He had not gotten off the ice yet for his line change, when the puck was turned over at the blue line to Michael Raffl.
Without hesitation, the left winger darted into the Rangers' zone and found Vinny Lecavalier open in the right circle -- Lecavalier's favorite spot -- for a quick shot on Rangers goalie Marty Biron.
That is the essence of Raffl. Seemingly being in the right spot, knowing where his other winger is sitting. It’s a gift.
Same thing happened no less than four times on Monday night against Washington, as well. Raffl can find his linemates with the puck, whether it be a skill line with Lecavalier and Wayne Simmonds against the Caps, or on a checking line of Max Talbot and Chris VandeVelde during the Flyers' 3-2 exhibition loss to the Rangers at the Wells Fargo Center on Tuesday.
“It’s hard to explain, sometimes you play with somebody and you just can’t see them [on the ice],” Lecavalier said. “For some reason, sometimes there are lines that don’t click. You can’t see guys, you can’t find them.
“You always kind of look around and [think] where is he? But I thought with Simmer (Simmonds) and Raffl, we made some good plays. We connected right away. We talked on the ice. It makes for a lot easier game if you are always looking for each other.”
The Flyers, 1-2-1 in the preseason, will cut their roster down to 28 players on Wednesday before they head to Lake Placid for four quick days of training and team bonding.
Raffl is certain to be there. Right now, he has a slight edge on fellow wingers Tye McGinn and Jason Akeson for a roster spot.
Tuesday’s objective was to see what Raffl could do in a checking role with Talbot. One of the things the Flyers liked about Dan Cleary -- had he chose them over Detroit -- was Cleary’s ability to play up or down the lineup.
“Not that many open scoring chances for me,” Raffl said. “I think I can fit that role, too, and work hard in the corners. I didn’t play my best game tonight. That’s a challenge that I would take.”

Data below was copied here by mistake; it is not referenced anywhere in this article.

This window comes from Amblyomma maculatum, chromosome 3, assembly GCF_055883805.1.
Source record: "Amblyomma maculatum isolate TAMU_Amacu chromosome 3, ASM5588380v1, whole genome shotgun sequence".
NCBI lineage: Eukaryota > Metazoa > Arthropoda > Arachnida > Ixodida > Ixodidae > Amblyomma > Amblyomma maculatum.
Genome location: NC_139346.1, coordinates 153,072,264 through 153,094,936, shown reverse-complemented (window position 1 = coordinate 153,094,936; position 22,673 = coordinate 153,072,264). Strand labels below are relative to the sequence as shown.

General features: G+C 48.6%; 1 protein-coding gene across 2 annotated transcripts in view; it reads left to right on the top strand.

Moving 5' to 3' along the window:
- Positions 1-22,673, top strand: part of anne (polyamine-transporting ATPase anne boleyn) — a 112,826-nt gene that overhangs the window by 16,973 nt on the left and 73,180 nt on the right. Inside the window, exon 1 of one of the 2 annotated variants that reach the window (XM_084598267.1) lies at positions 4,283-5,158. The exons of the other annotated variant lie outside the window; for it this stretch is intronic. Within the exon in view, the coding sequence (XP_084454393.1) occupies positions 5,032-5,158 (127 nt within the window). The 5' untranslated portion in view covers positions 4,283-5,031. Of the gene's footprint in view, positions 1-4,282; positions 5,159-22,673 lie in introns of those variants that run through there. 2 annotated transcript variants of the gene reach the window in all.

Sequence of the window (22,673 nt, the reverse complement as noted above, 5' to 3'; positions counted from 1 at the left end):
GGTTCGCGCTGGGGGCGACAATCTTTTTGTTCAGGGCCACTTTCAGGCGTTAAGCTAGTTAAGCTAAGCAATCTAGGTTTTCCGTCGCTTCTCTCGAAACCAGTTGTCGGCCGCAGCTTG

Coach Peter Laviolette liked what he saw of Raffl in terms of versatility.
“It’s important to take a look at players in different situations,” Laviolette said. “There’s others who will end up with Vinny or times maybe [when it's Raffl] or someone else. It’s important to get a good feel for a player and strength he brings. His line was effective tonight.”
Flyers management wants a 13th forward who can play a little finesse and a little grind, and not be solely tied to one role. The question is whether Raffl can do that better than McGinn and Akeson at this point on the wing. Scott Laughton, also vying for a spot, is a center.
If the Flyers carry 14 forwards, two of those players will make the roster. If they carry just 13 forwards, then only one makes it.
Laughton is a natural center. The personnel staff feels he has to make the roster at that spot to develop at the NHL level.
Raffl, so far, is surprising people with the ease he fits on the ice for not having played any games in North America until Monday’s exhibition. Then again, he’s older.
The 24-year-old Austrian played eight years in Europe, the past two of which for Leksands IF in the Swedish Hockey League.
He scored 24 goals and amassed 46 points last season, which caught head of pro scouting Dave Brown’s eye. The Flyers signed him to a one-year deal last May.
“What he did last year, he scored a lot of points in [the] Swedish League,” said John Paddock, the Flyers’ director of player development. “They don’t score a lot of points in that league. Big rinks, slowed down, no one forechecks. It was impressive.”
Raffl has had a number of scoring chances in two exhibition games.
“He continues last night to do in the game what he has done in practice,” Paddock said. “He likes to shoot the puck. He didn’t look out of place playing with those guys.
“I talked to Simmer and he said he was easy to play with. He finds holes. He had chances early in the game. It was pretty impressive the first time playing together in four days.”
Raffl is a man of few words.
“It’s fun to get the opportunity to play with those kind of players,” he said. “There is a lot of responsibility with the puck but it was fun. I felt we had a lot of chances but I couldn’t bury it [against Washington].
“The ice is smaller, you recognize it all over the place. [It doesn't] really [hamper me]. I don’t think too much about it. It becomes part of the game.”
Craig Berube coached the 4-3 shootout loss to the Capitals.
“He had some great chances, he missed the net three times in the first period for goals -- I thought they were real good opportunities,” Berube said of Raffl.
“He puts himself in the right position to score, that’s for sure. He shoots the puck well. I thought he was good, I thought overall he skated well and his first game over here, it’s not a lot of time and he’ll get better and better.”